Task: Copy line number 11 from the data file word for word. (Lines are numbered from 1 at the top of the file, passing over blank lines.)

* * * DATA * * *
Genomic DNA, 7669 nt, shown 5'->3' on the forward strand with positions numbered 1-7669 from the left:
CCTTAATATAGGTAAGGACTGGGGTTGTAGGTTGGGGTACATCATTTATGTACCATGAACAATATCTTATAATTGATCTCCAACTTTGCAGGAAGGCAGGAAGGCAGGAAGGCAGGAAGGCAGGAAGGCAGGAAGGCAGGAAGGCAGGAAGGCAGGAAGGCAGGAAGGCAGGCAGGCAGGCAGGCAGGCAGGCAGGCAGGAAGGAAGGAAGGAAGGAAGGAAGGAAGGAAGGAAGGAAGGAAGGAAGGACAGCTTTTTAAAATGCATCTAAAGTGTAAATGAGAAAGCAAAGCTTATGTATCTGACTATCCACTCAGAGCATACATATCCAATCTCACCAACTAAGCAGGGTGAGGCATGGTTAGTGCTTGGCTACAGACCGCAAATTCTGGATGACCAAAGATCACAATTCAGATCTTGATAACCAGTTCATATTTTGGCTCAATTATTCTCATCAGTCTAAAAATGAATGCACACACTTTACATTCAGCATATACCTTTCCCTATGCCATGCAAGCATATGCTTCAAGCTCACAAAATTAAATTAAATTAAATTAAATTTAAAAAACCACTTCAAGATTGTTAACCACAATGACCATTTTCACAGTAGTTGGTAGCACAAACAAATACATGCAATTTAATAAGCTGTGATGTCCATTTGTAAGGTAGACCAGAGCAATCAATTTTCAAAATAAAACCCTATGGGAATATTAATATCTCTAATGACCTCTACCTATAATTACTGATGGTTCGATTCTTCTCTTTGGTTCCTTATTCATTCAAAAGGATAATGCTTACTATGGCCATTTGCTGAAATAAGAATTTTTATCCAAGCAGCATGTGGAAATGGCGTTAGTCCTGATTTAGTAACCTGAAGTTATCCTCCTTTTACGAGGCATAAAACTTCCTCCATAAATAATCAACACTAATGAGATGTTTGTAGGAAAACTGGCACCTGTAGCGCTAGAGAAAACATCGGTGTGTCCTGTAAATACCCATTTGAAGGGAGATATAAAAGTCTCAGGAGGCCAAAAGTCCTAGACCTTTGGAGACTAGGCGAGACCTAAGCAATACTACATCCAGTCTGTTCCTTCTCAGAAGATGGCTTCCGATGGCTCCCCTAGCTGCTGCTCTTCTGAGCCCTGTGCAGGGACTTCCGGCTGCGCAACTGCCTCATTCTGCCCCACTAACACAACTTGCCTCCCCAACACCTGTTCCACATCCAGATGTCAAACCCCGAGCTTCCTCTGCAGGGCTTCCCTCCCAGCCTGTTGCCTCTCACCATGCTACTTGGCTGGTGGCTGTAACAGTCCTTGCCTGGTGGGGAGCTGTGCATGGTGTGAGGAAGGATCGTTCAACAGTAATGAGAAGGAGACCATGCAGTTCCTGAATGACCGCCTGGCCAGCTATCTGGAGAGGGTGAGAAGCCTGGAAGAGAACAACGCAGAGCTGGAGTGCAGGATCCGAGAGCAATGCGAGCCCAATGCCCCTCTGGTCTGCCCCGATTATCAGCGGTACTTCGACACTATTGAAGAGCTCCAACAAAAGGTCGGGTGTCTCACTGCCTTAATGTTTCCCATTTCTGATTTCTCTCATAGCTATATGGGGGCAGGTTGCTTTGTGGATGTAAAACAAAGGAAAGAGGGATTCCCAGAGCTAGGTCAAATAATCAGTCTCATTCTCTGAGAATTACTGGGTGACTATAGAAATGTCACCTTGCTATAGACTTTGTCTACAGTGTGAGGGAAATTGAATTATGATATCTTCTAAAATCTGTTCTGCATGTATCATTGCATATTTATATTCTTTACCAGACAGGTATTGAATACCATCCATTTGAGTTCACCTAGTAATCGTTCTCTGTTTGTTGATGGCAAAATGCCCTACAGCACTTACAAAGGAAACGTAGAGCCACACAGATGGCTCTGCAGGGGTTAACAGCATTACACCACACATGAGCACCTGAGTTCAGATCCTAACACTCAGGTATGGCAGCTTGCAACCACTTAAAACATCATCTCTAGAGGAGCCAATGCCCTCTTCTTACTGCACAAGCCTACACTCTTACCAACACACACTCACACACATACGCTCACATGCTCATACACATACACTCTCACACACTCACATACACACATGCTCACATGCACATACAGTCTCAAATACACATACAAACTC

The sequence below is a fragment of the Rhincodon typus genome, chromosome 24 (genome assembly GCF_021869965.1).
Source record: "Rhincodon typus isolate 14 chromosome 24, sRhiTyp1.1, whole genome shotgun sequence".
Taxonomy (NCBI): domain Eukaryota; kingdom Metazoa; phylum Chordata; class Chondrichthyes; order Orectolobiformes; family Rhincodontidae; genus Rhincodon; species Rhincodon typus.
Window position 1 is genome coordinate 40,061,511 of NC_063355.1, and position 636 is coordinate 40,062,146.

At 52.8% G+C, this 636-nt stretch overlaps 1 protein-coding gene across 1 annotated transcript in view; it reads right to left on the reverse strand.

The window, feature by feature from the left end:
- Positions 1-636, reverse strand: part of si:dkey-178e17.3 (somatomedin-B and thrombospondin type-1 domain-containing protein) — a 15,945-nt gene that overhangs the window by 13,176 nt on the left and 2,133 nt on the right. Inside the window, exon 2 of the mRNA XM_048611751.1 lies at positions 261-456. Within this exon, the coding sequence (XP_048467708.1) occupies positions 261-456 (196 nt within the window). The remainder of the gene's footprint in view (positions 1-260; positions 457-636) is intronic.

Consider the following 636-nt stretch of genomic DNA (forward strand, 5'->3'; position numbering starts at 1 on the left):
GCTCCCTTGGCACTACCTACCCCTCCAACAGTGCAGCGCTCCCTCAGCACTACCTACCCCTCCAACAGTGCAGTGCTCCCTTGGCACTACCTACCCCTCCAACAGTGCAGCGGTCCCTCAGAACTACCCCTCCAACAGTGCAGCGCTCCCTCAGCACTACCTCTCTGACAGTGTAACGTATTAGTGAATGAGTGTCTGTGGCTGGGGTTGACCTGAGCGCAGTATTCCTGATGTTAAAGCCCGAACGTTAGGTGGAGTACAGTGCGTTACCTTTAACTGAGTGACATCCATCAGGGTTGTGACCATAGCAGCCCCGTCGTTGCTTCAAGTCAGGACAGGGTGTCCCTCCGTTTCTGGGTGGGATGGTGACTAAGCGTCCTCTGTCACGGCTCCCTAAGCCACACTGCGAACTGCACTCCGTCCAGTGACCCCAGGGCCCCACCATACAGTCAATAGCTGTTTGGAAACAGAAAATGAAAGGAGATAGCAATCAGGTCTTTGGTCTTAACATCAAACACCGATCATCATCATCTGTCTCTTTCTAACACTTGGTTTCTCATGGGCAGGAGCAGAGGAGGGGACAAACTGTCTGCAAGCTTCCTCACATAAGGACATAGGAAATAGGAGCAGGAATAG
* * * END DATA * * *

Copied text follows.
GCTCCCTTGGCACTACCTACCCCTCCAACAGTGCAGCGCTCCCTCAGCACTACCTACCCCTCCAACAGTGCAGTGCTCCCTTGGCACTACCTACCCCTCCAACAGTGCAGCGGTCCCTCAGAACTACCCCTCCAACAGTGCAGCGCTCCCTCAGCACTACCTCTCTGACAGTGTAACGTATTAGTGAATGAGTGTCTGTGGCTGGGGTTGACCTGAGCGCAGTATTCCTGATGTTAAAGCCCGAACGTTAGGTGGAGTACAGTGCGTTACCTTTAACTGAGTGACATCCATCAGGGTTGTGACCATAGCAGCCCCGTCGTTGCTTCAAGTCAGGACAGGGTGTCCCTCCGTTTCTGGGTGGGATGGTGACTAAGCGTCCTCTGTCACGGCTCCCTAAGCCACACTGCGAACTGCACTCCGTCCAGTGACCCCAGGGCCCCACCATACAGTCAATAGCTGTTTGGAAACAGAAAATGAAAGGAGATAGCAATCAGGTCTTTGGTCTTAACATCAAACACCGATCATCATCATCTGTCTCTTTCTAACACTTGGTTTCTCATGGGCAGGAGCAGAGGAGGGGACAAACTGTCTGCAAGCTTCCTCACATAAGGACATAGGAAATAGGAGCAGGAATAG